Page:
Photo by Richy Ainsworth
Over here in Scotland, 2017 has been ushered in at warp speed. It took a few weeks for me to sit down and think about what I want to focus on moving forward into a bright new year. With a new job (more on that to come soon) and a new country of residence, I’m finding myself on the verge of a kind of stability I haven’t known in my adult life. And so, my resolutions for 2017 focus on finding a way to both enjoy newfound constancy and hold on to that traveler’s spirit:
Get out into the country
It’s much easier to take advantage of your environment when it’s fleeting. On my first trip to Scotland last year, I had four months and a very free schedule. After my first week in the country I had already explored and hiked around Loch Lomond, got an introduction to the rugged west of on a day trip through roads that wound past rightfully named ‘Rest and be Thankful’, and attended my first Scottish wedding. The following months unfolded at a similar pace, and we took full advantage of the fact that, despite living in Scotland’s largest city, a five minute’s drive in the right direction deposits you into wide open space.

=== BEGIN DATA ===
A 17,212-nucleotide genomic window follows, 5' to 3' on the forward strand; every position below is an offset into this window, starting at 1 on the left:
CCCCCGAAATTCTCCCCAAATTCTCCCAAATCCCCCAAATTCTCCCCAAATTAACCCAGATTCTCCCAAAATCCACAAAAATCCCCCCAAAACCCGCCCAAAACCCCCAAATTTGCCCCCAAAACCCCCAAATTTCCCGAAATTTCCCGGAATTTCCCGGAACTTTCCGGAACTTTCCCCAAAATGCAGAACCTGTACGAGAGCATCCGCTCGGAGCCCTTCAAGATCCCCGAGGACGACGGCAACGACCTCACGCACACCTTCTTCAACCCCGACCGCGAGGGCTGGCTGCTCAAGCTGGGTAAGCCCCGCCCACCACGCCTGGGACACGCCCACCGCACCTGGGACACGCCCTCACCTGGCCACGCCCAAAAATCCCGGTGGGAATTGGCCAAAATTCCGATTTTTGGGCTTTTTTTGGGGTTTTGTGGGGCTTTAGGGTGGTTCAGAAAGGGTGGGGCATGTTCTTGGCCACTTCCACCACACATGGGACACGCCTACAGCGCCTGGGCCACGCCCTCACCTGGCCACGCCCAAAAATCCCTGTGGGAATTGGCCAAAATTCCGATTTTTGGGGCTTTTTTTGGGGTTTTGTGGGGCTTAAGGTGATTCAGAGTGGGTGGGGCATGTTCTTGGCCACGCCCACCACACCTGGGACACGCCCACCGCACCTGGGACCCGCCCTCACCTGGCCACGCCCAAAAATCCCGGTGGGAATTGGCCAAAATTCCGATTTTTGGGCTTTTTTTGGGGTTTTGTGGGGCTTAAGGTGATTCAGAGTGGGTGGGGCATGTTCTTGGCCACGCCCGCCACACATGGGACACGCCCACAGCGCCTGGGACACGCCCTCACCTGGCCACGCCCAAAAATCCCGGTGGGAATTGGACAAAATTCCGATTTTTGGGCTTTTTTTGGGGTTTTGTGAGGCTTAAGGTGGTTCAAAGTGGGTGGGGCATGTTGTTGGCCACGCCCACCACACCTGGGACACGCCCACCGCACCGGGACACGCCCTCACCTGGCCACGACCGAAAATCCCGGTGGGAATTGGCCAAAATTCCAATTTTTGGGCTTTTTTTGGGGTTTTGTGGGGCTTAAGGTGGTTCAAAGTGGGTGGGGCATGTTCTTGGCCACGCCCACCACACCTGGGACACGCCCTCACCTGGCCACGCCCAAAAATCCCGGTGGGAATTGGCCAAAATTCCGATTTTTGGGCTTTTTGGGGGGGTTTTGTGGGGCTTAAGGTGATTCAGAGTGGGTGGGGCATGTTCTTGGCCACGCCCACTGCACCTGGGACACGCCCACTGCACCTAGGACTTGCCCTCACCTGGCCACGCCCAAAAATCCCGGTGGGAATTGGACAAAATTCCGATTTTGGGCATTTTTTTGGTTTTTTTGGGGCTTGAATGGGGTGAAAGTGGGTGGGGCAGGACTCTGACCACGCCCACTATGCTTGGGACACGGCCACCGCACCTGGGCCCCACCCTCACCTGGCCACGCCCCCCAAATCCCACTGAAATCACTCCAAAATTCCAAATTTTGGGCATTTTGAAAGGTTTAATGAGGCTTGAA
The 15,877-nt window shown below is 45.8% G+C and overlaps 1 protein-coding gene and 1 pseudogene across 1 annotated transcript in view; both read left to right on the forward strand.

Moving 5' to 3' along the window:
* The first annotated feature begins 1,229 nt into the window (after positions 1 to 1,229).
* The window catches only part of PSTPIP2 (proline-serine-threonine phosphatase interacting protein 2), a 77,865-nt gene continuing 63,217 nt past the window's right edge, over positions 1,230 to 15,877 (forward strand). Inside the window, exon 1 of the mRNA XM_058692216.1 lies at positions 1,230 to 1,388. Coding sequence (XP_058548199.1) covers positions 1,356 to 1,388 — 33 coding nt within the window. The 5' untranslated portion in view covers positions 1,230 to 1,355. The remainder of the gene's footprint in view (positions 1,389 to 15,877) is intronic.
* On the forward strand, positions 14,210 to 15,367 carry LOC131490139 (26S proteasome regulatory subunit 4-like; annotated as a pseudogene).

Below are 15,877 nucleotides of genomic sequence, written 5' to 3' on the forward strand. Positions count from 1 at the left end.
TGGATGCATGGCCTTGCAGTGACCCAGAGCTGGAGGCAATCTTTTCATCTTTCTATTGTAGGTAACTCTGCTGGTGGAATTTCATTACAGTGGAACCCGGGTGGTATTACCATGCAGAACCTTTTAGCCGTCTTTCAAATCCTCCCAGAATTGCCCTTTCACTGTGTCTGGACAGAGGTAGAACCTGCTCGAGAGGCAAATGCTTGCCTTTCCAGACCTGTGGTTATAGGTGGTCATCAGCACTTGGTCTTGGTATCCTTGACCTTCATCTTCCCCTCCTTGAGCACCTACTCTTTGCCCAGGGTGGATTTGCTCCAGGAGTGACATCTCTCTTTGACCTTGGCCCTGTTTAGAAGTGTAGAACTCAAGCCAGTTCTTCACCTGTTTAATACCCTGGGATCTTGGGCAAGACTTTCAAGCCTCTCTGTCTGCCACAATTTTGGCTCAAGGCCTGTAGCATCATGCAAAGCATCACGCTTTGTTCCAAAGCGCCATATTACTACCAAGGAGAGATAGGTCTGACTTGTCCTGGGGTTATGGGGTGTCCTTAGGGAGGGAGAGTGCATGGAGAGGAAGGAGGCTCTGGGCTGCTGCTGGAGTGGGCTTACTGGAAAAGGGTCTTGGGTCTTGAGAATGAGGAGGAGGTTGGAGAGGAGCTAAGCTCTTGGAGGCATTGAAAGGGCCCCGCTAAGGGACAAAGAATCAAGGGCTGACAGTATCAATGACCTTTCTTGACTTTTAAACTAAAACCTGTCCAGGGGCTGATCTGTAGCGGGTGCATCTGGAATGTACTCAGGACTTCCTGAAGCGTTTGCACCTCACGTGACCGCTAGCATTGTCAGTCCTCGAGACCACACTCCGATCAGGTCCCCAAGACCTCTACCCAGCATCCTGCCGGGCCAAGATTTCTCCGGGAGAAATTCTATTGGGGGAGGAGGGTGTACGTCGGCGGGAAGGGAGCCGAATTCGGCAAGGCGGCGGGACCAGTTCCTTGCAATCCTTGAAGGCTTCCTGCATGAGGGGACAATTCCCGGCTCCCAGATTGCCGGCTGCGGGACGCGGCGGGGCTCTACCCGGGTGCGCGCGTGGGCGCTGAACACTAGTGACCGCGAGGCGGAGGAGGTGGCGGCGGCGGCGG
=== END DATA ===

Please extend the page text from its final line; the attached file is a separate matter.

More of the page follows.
On my return, I haven’t been as focused on being a tourist as I have finding work and establishing a life here in Glasgow. And in my free time, with so much to do and see in the city itself, it’s been fairly easy to forget those trips into the country. But people come to Scotland, in large part, to experience its wildness. And it’s the wildness that moves me.
In the New Year, one of my main goals is to start ticking off the list of natural territory still unseen. A MINIMUM of twice a month, by car, foot, bike, or ski, I want to get out there, a decent distance from the city, to keep the adventurer alive. It started this past weekend with three days in rural Perthshire’s snow-covered Comrie Croft for a friend’s wedding. It felt so good planning a short escape that we jumped on the chance to meet up with friends in England’s Lakes District for some hiking this weekend, booking a last-minute pub stay the morning of. On the weekends that we don’t have any bigger trips scheduled, I plan to at least see the green of Glasgow’s parks and countryside. There is plenty of that, too.
Being outside is like hitting the reset button, a much needed dose of proper perspective in everyday life. From highlands to islands and everything in between, there is so much in this country to keep me inspired, and I’m excited to say that, three weeks into 2017, this is one resolution that is well under way to succeeding.